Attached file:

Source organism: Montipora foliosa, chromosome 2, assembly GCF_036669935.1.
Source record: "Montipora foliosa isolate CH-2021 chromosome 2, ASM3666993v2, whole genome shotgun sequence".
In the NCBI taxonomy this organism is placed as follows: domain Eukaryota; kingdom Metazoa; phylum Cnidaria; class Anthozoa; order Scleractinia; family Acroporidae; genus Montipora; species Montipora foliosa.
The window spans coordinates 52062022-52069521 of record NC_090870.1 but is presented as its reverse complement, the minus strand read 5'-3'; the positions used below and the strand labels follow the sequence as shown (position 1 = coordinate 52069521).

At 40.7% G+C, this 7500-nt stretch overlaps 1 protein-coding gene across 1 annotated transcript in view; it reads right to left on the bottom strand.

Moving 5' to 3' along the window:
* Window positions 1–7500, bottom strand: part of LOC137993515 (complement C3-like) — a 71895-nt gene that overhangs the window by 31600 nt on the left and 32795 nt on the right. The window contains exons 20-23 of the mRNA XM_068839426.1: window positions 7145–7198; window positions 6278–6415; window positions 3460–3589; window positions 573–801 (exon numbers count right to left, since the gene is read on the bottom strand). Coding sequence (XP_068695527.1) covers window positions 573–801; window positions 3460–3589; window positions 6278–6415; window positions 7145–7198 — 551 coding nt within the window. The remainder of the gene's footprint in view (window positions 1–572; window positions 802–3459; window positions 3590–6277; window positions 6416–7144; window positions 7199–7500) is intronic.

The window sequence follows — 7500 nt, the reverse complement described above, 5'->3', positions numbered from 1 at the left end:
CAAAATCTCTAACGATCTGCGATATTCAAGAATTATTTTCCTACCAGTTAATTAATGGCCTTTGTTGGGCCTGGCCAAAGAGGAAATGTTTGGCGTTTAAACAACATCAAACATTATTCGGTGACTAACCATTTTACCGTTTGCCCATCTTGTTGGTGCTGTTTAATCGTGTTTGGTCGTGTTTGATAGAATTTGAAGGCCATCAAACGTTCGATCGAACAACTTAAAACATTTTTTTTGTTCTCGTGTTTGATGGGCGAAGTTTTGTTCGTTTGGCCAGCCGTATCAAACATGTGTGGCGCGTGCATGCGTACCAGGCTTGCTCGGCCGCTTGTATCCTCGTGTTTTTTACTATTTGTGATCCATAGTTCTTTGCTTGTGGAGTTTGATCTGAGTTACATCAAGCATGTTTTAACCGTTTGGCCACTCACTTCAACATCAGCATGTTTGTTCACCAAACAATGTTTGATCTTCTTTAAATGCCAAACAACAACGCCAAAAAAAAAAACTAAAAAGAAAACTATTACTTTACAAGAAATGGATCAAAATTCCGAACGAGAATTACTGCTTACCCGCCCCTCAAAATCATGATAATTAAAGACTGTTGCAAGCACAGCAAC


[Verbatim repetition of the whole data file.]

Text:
Source organism: Montipora foliosa, chromosome 2, assembly GCF_036669935.1.
Source record: "Montipora foliosa isolate CH-2021 chromosome 2, ASM3666993v2, whole genome shotgun sequence".
In the NCBI taxonomy this organism is placed as follows: domain Eukaryota; kingdom Metazoa; phylum Cnidaria; class Anthozoa; order Scleractinia; family Acroporidae; genus Montipora; species Montipora foliosa.
The window spans coordinates 52062022-52069521 of record NC_090870.1 but is presented as its reverse complement, the minus strand read 5'-3'; the positions used below and the strand labels follow the sequence as shown (position 1 = coordinate 52069521).

At 40.7% G+C, this 7500-nt stretch overlaps 1 protein-coding gene across 1 annotated transcript in view; it reads right to left on the bottom strand.

Moving 5' to 3' along the window:
* Window positions 1–7500, bottom strand: part of LOC137993515 (complement C3-like) — a 71895-nt gene that overhangs the window by 31600 nt on the left and 32795 nt on the right. The window contains exons 20-23 of the mRNA XM_068839426.1: window positions 7145–7198; window positions 6278–6415; window positions 3460–3589; window positions 573–801 (exon numbers count right to left, since the gene is read on the bottom strand). Coding sequence (XP_068695527.1) covers window positions 573–801; window positions 3460–3589; window positions 6278–6415; window positions 7145–7198 — 551 coding nt within the window. The remainder of the gene's footprint in view (window positions 1–572; window positions 802–3459; window positions 3590–6277; window positions 6416–7144; window positions 7199–7500) is intronic.

The window sequence follows — 7500 nt, the reverse complement described above, 5'->3', positions numbered from 1 at the left end:
CAAAATCTCTAACGATCTGCGATATTCAAGAATTATTTTCCTACCAGTTAATTAATGGCCTTTGTTGGGCCTGGCCAAAGAGGAAATGTTTGGCGTTTAAACAACATCAAACATTATTCGGTGACTAACCATTTTACCGTTTGCCCATCTTGTTGGTGCTGTTTAATCGTGTTTGGTCGTGTTTGATAGAATTTGAAGGCCATCAAACGTTCGATCGAACAACTTAAAACATTTTTTTTGTTCTCGTGTTTGATGGGCGAAGTTTTGTTCGTTTGGCCAGCCGTATCAAACATGTGTGGCGCGTGCATGCGTACCAGGCTTGCTCGGCCGCTTGTATCCTCGTGTTTTTTACTATTTGTGATCCATAGTTCTTTGCTTGTGGAGTTTGATCTGAGTTACATCAAGCATGTTTTAACCGTTTGGCCACTCACTTCAACATCAGCATGTTTGTTCACCAAACAATGTTTGATCTTCTTTAAATGCCAAACAACAACGCCAAAAAAAAAAACTAAAAAGAAAACTATTACTTTACAAGAAATGGATCAAAATTCCGAACGAGAATTACTGCTTACCCGCCCCTCAAAATCATGATAATTAAAGACTGTTGCAAGCACAGCAAC